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Subway, the restaurant chain known for selling foot-long sandwiches, has agreed to sell itself to US private equity group Roark Capital for more than $9bn in one of the year’s largest private equity buyouts.
Roark Capital will pay $9bn up front, according to two people with knowledge of the terms. It has also agreed to make up to $600mn in further potential payments over three years for the family-owned restaurant group.
The Atlanta-based private equity group would finance its takeover with about $4bn in equity and $5bn in debt, the people said. The financing was led by Barclays, Morgan Stanley, JPMorgan and four other banks. Roark will consider options such as securitising some of Subway’s stores after the takeover closes.
Subway declined to comment on the terms of the deal, which were not disclosed in an announcement confirming the sale. Representatives for Roark did not respond to emails seeking comment. The lenders either declined to comment or did not immediately respond to requests seeking comment.
The takeover underlines the rising appetite among large banks to finance takeovers after 18 months when they largely avoided new lending commitments. Institutions have been deterred after facing billions of dollars in losses on unsold debt commitments made before a sharp rise in interest rates last year.
Private equity firm GTCR’s carve-out of payments business Worldpay from financial technology group FIS last month was regarded as signalling a reopening of lending markets. A consortium of banks led an $8.4bn financing package for the transaction.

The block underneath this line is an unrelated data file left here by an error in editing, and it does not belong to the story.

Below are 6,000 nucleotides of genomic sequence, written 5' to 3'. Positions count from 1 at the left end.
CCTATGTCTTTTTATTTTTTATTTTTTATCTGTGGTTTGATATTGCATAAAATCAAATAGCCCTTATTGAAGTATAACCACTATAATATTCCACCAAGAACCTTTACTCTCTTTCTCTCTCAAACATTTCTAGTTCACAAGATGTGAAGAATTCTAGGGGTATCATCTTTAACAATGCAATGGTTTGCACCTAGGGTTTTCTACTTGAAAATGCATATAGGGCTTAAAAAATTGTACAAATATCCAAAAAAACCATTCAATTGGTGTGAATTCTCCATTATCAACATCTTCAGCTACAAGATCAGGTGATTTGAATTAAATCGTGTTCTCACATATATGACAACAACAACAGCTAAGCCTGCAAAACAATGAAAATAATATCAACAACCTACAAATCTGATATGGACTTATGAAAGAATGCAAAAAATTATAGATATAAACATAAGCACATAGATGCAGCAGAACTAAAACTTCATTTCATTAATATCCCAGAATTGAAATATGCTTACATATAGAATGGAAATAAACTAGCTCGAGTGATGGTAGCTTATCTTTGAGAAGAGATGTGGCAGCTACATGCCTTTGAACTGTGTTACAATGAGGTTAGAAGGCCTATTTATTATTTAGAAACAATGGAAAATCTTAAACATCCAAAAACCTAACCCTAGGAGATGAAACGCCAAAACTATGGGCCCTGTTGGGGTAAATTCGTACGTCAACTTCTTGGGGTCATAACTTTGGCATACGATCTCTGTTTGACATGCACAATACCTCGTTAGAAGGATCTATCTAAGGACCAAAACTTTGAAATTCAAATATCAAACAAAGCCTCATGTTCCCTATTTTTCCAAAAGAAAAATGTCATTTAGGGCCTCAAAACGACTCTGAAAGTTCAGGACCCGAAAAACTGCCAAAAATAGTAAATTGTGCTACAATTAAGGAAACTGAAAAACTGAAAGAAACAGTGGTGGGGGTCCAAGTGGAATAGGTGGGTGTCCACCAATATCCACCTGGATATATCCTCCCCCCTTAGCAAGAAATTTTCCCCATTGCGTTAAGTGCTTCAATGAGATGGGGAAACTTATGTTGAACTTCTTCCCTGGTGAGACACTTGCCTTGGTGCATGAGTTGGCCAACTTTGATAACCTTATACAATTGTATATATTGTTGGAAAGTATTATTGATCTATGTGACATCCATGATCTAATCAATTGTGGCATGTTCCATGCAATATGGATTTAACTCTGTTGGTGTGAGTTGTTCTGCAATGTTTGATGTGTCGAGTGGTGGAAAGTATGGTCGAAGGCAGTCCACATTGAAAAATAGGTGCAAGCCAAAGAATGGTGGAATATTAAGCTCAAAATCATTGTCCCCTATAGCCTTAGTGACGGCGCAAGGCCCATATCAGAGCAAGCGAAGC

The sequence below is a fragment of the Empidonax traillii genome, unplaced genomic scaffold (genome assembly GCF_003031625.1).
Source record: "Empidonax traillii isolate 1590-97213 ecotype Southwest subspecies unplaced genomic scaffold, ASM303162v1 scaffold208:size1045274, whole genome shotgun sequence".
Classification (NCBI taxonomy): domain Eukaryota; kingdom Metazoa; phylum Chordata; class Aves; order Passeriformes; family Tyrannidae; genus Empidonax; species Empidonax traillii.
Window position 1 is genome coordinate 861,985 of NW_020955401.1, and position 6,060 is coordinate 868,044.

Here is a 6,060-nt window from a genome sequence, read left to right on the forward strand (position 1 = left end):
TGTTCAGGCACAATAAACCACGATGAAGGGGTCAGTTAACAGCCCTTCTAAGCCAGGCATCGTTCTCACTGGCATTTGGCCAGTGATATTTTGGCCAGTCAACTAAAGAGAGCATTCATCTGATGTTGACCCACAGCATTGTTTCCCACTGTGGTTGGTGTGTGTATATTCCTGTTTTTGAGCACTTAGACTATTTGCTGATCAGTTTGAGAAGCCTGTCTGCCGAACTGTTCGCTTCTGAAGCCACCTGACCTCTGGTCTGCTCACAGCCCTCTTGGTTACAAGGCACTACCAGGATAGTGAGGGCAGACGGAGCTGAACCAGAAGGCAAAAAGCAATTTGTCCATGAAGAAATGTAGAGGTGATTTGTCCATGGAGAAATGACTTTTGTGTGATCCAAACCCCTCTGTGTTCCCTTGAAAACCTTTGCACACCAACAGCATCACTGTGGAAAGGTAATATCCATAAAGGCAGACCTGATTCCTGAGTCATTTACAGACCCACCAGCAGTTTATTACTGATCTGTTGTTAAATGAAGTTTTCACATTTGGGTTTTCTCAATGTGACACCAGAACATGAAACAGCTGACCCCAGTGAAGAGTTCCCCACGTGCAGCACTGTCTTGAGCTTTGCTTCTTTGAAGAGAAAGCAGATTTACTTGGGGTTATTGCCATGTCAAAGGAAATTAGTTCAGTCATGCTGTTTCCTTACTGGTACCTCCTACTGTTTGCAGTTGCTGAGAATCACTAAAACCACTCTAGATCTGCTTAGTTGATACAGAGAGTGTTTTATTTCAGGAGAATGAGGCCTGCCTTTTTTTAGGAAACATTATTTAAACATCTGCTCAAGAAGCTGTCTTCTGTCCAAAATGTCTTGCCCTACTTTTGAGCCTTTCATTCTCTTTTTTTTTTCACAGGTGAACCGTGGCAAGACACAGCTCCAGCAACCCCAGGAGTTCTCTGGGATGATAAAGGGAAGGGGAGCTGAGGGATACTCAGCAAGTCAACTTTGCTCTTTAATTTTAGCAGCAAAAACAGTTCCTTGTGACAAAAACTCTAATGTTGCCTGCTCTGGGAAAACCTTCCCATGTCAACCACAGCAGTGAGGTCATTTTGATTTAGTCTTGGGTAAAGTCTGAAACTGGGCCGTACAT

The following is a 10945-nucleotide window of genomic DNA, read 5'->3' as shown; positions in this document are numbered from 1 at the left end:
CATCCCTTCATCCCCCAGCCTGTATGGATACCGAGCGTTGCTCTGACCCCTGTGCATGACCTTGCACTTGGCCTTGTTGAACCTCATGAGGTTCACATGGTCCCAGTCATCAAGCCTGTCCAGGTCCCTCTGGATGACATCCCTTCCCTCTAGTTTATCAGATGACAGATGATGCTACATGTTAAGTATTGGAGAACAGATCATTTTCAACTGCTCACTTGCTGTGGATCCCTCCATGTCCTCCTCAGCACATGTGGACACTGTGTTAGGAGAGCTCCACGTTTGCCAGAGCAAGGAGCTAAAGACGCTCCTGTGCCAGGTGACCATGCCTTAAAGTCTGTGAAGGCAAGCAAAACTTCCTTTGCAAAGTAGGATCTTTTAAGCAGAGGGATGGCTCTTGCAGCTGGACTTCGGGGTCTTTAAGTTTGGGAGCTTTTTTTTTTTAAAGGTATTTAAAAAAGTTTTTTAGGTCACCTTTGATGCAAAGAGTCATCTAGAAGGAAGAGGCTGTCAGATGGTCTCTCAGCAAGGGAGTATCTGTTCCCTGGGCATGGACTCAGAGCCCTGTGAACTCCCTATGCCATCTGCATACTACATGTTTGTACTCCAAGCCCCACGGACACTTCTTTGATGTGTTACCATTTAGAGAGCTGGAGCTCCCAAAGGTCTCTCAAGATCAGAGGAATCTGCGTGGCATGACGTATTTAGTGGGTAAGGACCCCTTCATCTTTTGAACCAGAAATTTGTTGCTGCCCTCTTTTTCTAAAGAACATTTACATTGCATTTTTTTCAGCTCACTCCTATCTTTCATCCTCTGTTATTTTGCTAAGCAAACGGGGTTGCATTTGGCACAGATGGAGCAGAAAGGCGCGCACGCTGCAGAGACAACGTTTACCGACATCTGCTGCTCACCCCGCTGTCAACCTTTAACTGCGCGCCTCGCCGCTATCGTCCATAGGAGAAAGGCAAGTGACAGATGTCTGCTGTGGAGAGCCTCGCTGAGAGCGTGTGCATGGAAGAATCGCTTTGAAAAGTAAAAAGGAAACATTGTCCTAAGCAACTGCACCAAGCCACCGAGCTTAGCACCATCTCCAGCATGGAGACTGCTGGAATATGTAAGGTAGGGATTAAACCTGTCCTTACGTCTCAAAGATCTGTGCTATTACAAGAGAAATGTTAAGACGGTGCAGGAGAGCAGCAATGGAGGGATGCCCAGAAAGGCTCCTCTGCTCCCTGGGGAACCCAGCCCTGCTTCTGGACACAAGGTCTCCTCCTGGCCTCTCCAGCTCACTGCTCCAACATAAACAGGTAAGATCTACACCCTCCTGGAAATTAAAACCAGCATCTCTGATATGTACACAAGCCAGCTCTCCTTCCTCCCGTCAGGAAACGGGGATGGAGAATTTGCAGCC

The sale will mark the end of more than half a century of family ownership for Connecticut-based Subway. The company was a pioneer of the use of franchised stores to grow quickly with minimal capital costs.
As long ago as 1974, Subway began selling rights to use its brand and marketing efforts to independent entrepreneurs who would own and operate stores in exchange for paying a royalty. The model helped Subway to grow from about 16 sandwich shops to more than 37,000 stores globally.
Other larger restaurant groups such as McDonald’s have increasingly shifted their operations towards the same model.
Over the past decade, Roark has spent more than $10bn to buy restaurant chains including Arby’s, Buffalo Wild Wings and the parent company of Dunkin’ Donuts, among others. The privately held investment group, which is controlled by Neal Aronson, has $37bn in assets under management. It is named after Howard Roark, the protagonist of Ayn Rand’s libertarian novel The Fountainhead, and is known for turnaround efforts that focus on the use of franchises for expansion.
The private equity group also owns Driven Brands, a conglomeration of recognisable auto service brands such as Maaco, Meineke and 1-800 Radiator. In addition, it has invested in gyms, fitness centres and petcare clinics that rely on franchises.
Roark emerged the winner from a process that included several other private equity bids after Subway hired JPMorgan earlier this year to manage a sale process.
The private equity group will be tasked with reviving a brand that many experts say has overexpanded in the US and is being hit by changing consumer habits.
Subway in recent years has closed thousands of stores to manage lower demand stemming from low-carbohydrate diets and the slow post-coronavirus pandemic return of workers to the central business districts where many of its restaurants are located. It has recently earmarked non-US markets as the base of its expansion plans and seen a stabilisation in sales growth.
“The transaction is a major milestone in Subway’s multiyear transformation journey, combining Subway’s global presence and brand strength with Roark’s deep expertise in restaurant and franchise business models,” Subway said in a press release.